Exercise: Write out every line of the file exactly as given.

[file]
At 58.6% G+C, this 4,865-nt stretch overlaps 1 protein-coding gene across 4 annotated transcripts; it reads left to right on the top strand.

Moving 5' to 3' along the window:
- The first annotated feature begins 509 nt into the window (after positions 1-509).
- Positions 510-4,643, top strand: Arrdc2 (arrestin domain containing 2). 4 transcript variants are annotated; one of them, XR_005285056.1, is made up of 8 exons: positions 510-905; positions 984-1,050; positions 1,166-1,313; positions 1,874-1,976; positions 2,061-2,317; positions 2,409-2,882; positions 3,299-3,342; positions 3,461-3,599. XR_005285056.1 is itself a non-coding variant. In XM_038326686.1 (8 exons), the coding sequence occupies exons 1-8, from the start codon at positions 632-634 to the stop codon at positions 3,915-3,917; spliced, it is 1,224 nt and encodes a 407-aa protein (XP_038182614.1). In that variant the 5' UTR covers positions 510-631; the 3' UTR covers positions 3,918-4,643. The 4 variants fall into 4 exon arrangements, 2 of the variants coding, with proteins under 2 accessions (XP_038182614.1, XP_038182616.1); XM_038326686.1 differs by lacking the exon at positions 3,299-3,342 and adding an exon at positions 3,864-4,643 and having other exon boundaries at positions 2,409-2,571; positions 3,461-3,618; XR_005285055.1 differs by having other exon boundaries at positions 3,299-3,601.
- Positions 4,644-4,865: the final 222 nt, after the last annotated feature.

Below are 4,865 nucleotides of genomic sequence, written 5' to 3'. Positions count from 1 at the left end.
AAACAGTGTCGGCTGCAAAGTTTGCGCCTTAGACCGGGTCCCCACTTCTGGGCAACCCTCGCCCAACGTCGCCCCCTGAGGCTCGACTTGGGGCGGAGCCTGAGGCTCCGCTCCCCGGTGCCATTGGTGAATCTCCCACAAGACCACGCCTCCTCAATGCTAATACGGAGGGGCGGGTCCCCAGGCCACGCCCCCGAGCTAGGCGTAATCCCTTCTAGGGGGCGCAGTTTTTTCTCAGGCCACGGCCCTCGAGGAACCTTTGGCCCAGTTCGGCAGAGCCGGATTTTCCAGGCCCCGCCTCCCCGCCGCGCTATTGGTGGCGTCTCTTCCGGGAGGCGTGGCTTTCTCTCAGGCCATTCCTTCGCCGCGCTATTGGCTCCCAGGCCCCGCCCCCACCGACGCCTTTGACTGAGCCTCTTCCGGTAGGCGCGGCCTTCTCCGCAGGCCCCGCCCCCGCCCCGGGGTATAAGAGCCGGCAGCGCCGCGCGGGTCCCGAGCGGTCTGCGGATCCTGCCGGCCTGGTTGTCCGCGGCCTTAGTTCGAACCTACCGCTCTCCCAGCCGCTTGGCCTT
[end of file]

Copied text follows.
At 58.6% G+C, this 4,865-nt stretch overlaps 1 protein-coding gene across 4 annotated transcripts; it reads left to right on the top strand.

Moving 5' to 3' along the window:
- The first annotated feature begins 509 nt into the window (after positions 1-509).
- Positions 510-4,643, top strand: Arrdc2 (arrestin domain containing 2). 4 transcript variants are annotated; one of them, XR_005285056.1, is made up of 8 exons: positions 510-905; positions 984-1,050; positions 1,166-1,313; positions 1,874-1,976; positions 2,061-2,317; positions 2,409-2,882; positions 3,299-3,342; positions 3,461-3,599. XR_005285056.1 is itself a non-coding variant. In XM_038326686.1 (8 exons), the coding sequence occupies exons 1-8, from the start codon at positions 632-634 to the stop codon at positions 3,915-3,917; spliced, it is 1,224 nt and encodes a 407-aa protein (XP_038182614.1). In that variant the 5' UTR covers positions 510-631; the 3' UTR covers positions 3,918-4,643. The 4 variants fall into 4 exon arrangements, 2 of the variants coding, with proteins under 2 accessions (XP_038182614.1, XP_038182616.1); XM_038326686.1 differs by lacking the exon at positions 3,299-3,342 and adding an exon at positions 3,864-4,643 and having other exon boundaries at positions 2,409-2,571; positions 3,461-3,618; XR_005285055.1 differs by having other exon boundaries at positions 3,299-3,601.
- Positions 4,644-4,865: the final 222 nt, after the last annotated feature.

Below are 4,865 nucleotides of genomic sequence, written 5' to 3'. Positions count from 1 at the left end.
AAACAGTGTCGGCTGCAAAGTTTGCGCCTTAGACCGGGTCCCCACTTCTGGGCAACCCTCGCCCAACGTCGCCCCCTGAGGCTCGACTTGGGGCGGAGCCTGAGGCTCCGCTCCCCGGTGCCATTGGTGAATCTCCCACAAGACCACGCCTCCTCAATGCTAATACGGAGGGGCGGGTCCCCAGGCCACGCCCCCGAGCTAGGCGTAATCCCTTCTAGGGGGCGCAGTTTTTTCTCAGGCCACGGCCCTCGAGGAACCTTTGGCCCAGTTCGGCAGAGCCGGATTTTCCAGGCCCCGCCTCCCCGCCGCGCTATTGGTGGCGTCTCTTCCGGGAGGCGTGGCTTTCTCTCAGGCCATTCCTTCGCCGCGCTATTGGCTCCCAGGCCCCGCCCCCACCGACGCCTTTGACTGAGCCTCTTCCGGTAGGCGCGGCCTTCTCCGCAGGCCCCGCCCCCGCCCCGGGGTATAAGAGCCGGCAGCGCCGCGCGGGTCCCGAGCGGTCTGCGGATCCTGCCGGCCTGGTTGTCCGCGGCCTTAGTTCGAACCTACCGCTCTCCCAGCCGCTTGGCCTT